Frequent-flier unfairness targeted DOT seeking to learn how seat availability is determined; Air travel

THE BALTIMORE SUN

So you're confused about how airlines allocate frequent-flier seats? Well, so is the U.S. Department of Transportation and it's looking for an explanation.

"We want to know how they determine how many seats are available," said Bill Mosely, a spokesman for the federal agency that governs the airline industry.

The agency recently sent a letter to nine U.S. airlines, seeking specific information about how the popular programs are operated. The letter is part of an continuing investigation into whether frequent-flier programs meet the agency's broad regulations about unfair or deceptive practices. Carriers have been asked to respond by Aug. 31.

Introduced by American Airlines in 1981, frequent-flier programs were designed to create passenger loyalty by giving repeat customers free trips or upgrades to first class.

Today, nearly every airline, except small discount carriers, has such a program. Corporate tie-ins allow fliers to earn points by using an affinity credit card, placing a long-distance call, renting a car or staying at a hotel.

But, while the points are easy to accumulate, many travelers complain that they're tough to use.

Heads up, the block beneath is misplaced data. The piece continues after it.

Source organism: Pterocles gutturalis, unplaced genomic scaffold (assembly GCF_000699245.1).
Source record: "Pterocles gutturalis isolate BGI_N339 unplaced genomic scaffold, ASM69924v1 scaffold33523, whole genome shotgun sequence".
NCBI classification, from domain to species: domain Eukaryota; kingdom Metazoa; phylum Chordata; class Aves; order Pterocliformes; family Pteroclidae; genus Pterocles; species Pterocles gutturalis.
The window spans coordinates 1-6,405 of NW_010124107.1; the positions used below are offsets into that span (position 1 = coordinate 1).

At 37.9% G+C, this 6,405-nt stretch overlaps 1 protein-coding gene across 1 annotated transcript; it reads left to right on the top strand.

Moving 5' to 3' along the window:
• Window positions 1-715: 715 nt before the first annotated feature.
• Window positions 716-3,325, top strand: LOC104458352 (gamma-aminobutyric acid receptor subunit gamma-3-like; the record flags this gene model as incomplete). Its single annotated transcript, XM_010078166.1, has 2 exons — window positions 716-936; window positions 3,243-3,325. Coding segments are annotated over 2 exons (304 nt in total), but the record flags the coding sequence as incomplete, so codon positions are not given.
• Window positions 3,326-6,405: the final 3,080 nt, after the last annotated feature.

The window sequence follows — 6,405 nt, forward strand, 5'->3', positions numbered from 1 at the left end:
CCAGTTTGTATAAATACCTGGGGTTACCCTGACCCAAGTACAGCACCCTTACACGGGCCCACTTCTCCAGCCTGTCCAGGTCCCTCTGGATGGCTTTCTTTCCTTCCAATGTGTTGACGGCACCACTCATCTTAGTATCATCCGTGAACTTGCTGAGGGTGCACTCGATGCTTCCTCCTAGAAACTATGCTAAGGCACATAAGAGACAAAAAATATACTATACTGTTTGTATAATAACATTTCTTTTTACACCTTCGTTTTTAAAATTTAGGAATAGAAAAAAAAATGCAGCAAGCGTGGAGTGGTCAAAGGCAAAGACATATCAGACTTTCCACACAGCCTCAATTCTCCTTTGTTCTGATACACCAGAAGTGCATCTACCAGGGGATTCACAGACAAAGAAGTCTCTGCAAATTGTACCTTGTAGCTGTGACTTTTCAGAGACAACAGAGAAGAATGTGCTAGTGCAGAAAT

That's because the airlines carefully manage unredeemed points, which have grown to an estimated ticket value of more than $2 billion. Not only do they black out periods, such as the Thanksgiving weekend and Christmas, but they also limit the number of free seats available on each flight. Last year, less than 7.5 percent of passengers flew on free tickets, down slightly from previous years.

"The consumer doesn't understand why there are seats available for cash-paying customers but not for frequent fliers," Mosely said.

Only Southwest Airlines, which did not receive the agency's recent letter, allows frequent-flier customers to fly whenever there is an empty seat available, he said.

A number of airlines, however, allow consumers to obtain a free domestic ticket whenever there's a seat available if they're willing to use 40,000 points, instead of 25,000.

In recent years, the minimum level for receiving a free ticket has grown, typically now 25,000 points for a domestic ticket.

Many carriers have also slapped expiration dates on their frequent-flier points.

Mosely said the agency wants more information about how airlines notify passengers about such changes in frequent-flier requirements. The DOT letter was sent to Alaska Airlines, America West, American, Continental, Delta, Northwest, Trans World, United and US Airways.

Mosely said the agency's investigation, which began months ago, was not prompted by complaints against a specific carrier nor by a flood of complaints. In May, he said, 17 of the 700 consumer complaints involved frequent-flier programs.

Pub Date: 7/22/97

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